Knowledgeable and Experienced Guidance

Avoidable injuries during childbirth

On Behalf of | Jan 2, 2015 | Birth Injuries |

Prospective North Carolina parents may be interested in learning more about avoidable medical injuries that can occur during childbirth. A 2009 study showed that there were 4.3 million childbirths in U.S. hospitals in 2006. Since childbirth is perhaps the most common reason for being hospitalized, the odds of being injured by malpractice during the procedure may not be as insignificant as some are led to believe.

There are indications that there can be differences in outcome depending whether new mothers use private health insurance or Medicaid. The 2009 study showed that though there were no observable differences in the rates of newborn injuries between poor or wealthy communities between 2000 and 2006, newborns generally had higher rates of injury if they were covered by Medicaid. However, mothers with private insurance actually had higher rates of obstetrical trauma than mothers with Medicaid did in that same period. Overall, there were at least 157,000 otherwise avoidable injuries sustained by mothers and newborns in 2006 alone.

The Agency for Healthcare Research and Quality has in recent years sought to categorize the different types of avoidable injury that can occur during childbirth. Some forms of birth injury can be exceedingly dangerous for mother and child alike, and they can potentially occur even when no medical instruments are being utilized.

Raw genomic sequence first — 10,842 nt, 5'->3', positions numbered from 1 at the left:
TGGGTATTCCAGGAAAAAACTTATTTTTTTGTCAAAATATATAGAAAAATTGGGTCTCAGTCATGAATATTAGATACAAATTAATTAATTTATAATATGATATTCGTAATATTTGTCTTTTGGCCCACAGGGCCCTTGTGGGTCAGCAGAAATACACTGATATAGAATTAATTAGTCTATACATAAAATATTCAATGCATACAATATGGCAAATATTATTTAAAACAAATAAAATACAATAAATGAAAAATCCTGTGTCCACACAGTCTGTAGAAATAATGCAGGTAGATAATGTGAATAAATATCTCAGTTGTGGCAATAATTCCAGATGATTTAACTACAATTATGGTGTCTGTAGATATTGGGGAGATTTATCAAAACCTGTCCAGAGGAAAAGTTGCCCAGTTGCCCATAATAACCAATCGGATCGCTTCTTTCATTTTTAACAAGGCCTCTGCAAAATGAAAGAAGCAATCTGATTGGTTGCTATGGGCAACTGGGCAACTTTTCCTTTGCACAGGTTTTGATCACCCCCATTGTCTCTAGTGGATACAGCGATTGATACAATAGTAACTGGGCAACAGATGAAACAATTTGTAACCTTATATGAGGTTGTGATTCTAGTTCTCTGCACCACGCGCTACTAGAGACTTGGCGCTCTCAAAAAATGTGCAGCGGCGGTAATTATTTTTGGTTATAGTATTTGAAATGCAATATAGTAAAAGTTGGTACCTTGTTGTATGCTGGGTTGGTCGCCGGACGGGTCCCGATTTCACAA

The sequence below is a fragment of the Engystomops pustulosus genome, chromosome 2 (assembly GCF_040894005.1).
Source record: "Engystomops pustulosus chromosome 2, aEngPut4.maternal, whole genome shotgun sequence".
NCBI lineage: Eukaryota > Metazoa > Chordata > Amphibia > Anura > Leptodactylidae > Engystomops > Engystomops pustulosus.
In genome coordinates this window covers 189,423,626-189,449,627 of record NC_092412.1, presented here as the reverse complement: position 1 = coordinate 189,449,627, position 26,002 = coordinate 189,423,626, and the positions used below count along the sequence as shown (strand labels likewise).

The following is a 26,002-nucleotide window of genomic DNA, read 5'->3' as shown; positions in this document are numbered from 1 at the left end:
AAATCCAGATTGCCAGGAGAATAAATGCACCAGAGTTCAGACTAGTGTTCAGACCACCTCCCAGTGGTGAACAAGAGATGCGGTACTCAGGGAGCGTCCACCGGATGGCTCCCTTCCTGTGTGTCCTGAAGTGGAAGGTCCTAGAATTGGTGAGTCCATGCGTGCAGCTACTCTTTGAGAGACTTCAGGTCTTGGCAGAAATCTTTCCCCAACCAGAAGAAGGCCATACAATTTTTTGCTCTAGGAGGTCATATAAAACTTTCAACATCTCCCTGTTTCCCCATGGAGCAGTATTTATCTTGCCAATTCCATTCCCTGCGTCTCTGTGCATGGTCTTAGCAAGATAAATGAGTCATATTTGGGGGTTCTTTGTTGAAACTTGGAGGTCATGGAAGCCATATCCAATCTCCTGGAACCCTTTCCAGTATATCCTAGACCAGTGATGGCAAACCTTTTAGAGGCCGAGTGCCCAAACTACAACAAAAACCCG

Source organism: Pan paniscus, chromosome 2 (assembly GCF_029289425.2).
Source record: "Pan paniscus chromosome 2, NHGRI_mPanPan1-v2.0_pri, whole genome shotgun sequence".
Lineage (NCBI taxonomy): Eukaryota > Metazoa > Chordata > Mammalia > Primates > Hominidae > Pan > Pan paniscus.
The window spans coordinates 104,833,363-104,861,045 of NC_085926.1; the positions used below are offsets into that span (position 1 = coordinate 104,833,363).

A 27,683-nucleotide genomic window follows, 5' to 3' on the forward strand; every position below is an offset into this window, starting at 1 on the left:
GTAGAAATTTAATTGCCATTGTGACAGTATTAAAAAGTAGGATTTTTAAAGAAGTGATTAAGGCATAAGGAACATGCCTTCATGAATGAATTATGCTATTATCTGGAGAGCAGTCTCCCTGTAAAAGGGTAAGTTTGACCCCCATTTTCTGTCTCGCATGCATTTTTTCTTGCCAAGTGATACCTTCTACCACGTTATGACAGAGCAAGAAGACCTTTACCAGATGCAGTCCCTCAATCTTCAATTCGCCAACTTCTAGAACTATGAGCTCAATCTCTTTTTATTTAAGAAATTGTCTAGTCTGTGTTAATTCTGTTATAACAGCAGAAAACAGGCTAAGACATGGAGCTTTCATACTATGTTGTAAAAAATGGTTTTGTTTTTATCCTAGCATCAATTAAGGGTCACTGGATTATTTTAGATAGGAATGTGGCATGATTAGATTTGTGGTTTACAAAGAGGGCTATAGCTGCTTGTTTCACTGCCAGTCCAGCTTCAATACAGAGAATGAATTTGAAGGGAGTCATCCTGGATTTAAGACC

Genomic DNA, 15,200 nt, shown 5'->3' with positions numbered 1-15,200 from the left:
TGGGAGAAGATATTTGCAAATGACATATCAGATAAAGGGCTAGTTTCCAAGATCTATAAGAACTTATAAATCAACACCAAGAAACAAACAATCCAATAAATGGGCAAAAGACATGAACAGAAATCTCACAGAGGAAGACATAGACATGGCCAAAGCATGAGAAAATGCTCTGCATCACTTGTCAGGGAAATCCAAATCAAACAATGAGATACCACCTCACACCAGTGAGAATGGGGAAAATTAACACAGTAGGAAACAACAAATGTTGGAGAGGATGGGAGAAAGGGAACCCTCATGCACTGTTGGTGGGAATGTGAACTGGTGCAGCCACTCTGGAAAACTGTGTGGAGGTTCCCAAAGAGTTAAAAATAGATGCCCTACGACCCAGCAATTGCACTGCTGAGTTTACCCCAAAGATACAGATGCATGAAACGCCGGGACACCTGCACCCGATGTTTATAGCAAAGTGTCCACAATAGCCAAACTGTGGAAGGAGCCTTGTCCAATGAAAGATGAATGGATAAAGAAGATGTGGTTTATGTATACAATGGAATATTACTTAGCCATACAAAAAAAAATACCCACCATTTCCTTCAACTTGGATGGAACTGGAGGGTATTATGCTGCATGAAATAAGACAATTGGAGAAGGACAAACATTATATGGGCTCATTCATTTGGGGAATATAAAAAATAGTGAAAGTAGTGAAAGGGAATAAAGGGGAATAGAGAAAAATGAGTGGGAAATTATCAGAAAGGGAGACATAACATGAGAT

Those who suffer an injury caused by malpractice on the part of hospital staff may be entitled to receive compensation for their pain and suffering and any additional medical expenses they accrue as a consequence. While it can sometimes be difficult to clearly demonstrate medical negligence, it can be possible to investigate hospital procedures to determine whether the facility should be named as a defendant as well.

Source: Healthcare Cost and Utilization Project, “ Potentially Avoidable Injuries to Mothers and Newborns During Childbirth, 2006“, C. Allison Russo, M.P.H. and Roxanne M. Andrews, P, December 30, 2014